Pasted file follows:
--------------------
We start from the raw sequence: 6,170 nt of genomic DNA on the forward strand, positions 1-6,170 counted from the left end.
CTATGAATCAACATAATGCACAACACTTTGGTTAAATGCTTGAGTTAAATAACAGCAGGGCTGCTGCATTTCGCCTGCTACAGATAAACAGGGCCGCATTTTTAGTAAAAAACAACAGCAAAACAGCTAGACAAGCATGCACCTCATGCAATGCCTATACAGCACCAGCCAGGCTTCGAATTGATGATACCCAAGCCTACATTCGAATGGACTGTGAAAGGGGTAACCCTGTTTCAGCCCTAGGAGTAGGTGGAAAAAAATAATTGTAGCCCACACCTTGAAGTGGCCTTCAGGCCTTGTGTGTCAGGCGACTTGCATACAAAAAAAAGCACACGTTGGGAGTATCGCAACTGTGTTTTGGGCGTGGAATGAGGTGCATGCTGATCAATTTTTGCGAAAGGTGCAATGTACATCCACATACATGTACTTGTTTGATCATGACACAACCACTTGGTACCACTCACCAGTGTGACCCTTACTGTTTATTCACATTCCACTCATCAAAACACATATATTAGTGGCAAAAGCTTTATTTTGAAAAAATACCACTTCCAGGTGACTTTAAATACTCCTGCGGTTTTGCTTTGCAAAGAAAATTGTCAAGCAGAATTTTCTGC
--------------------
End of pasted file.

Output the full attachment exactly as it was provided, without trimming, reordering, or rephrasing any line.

We start from the raw sequence: 6,170 nt of genomic DNA on the forward strand, positions 1-6,170 counted from the left end.
CTATGAATCAACATAATGCACAACACTTTGGTTAAATGCTTGAGTTAAATAACAGCAGGGCTGCTGCATTTCGCCTGCTACAGATAAACAGGGCCGCATTTTTAGTAAAAAACAACAGCAAAACAGCTAGACAAGCATGCACCTCATGCAATGCCTATACAGCACCAGCCAGGCTTCGAATTGATGATACCCAAGCCTACATTCGAATGGACTGTGAAAGGGGTAACCCTGTTTCAGCCCTAGGAGTAGGTGGAAAAAAATAATTGTAGCCCACACCTTGAAGTGGCCTTCAGGCCTTGTGTGTCAGGCGACTTGCATACAAAAAAAAGCACACGTTGGGAGTATCGCAACTGTGTTTTGGGCGTGGAATGAGGTGCATGCTGATCAATTTTTGCGAAAGGTGCAATGTACATCCACATACATGTACTTGTTTGATCATGACACAACCACTTGGTACCACTCACCAGTGTGACCCTTACTGTTTATTCACATTCCACTCATCAAAACACATATATTAGTGGCAAAAGCTTTATTTTGAAAAAATACCACTTCCAGGTGACTTTAAATACTCCTGCGGTTTTGCTTTGCAAAGAAAATTGTCAAGCAGAATTTTCTGC